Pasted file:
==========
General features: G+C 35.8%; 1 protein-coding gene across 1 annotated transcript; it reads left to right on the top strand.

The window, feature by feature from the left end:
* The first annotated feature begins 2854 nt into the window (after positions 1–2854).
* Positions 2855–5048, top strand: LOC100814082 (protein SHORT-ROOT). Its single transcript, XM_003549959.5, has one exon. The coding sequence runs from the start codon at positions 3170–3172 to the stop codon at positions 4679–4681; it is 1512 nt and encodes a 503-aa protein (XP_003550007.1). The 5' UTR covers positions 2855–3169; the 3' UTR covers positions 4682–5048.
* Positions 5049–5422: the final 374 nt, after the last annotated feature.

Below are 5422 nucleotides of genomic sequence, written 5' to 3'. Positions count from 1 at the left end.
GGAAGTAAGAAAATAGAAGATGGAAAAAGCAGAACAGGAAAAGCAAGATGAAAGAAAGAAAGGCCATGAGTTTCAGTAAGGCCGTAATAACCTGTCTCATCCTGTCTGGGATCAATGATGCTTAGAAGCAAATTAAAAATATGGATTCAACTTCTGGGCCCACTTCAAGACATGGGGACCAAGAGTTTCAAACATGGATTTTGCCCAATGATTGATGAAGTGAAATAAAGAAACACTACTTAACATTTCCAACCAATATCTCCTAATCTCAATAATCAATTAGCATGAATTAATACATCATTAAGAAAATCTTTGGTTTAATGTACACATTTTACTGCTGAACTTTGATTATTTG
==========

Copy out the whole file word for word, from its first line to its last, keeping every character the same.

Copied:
General features: G+C 35.8%; 1 protein-coding gene across 1 annotated transcript; it reads left to right on the top strand.

The window, feature by feature from the left end:
* The first annotated feature begins 2854 nt into the window (after positions 1–2854).
* Positions 2855–5048, top strand: LOC100814082 (protein SHORT-ROOT). Its single transcript, XM_003549959.5, has one exon. The coding sequence runs from the start codon at positions 3170–3172 to the stop codon at positions 4679–4681; it is 1512 nt and encodes a 503-aa protein (XP_003550007.1). The 5' UTR covers positions 2855–3169; the 3' UTR covers positions 4682–5048.
* Positions 5049–5422: the final 374 nt, after the last annotated feature.

Below are 5422 nucleotides of genomic sequence, written 5' to 3'. Positions count from 1 at the left end.
GGAAGTAAGAAAATAGAAGATGGAAAAAGCAGAACAGGAAAAGCAAGATGAAAGAAAGAAAGGCCATGAGTTTCAGTAAGGCCGTAATAACCTGTCTCATCCTGTCTGGGATCAATGATGCTTAGAAGCAAATTAAAAATATGGATTCAACTTCTGGGCCCACTTCAAGACATGGGGACCAAGAGTTTCAAACATGGATTTTGCCCAATGATTGATGAAGTGAAATAAAGAAACACTACTTAACATTTCCAACCAATATCTCCTAATCTCAATAATCAATTAGCATGAATTAATACATCATTAAGAAAATCTTTGGTTTAATGTACACATTTTACTGCTGAACTTTGATTATTTG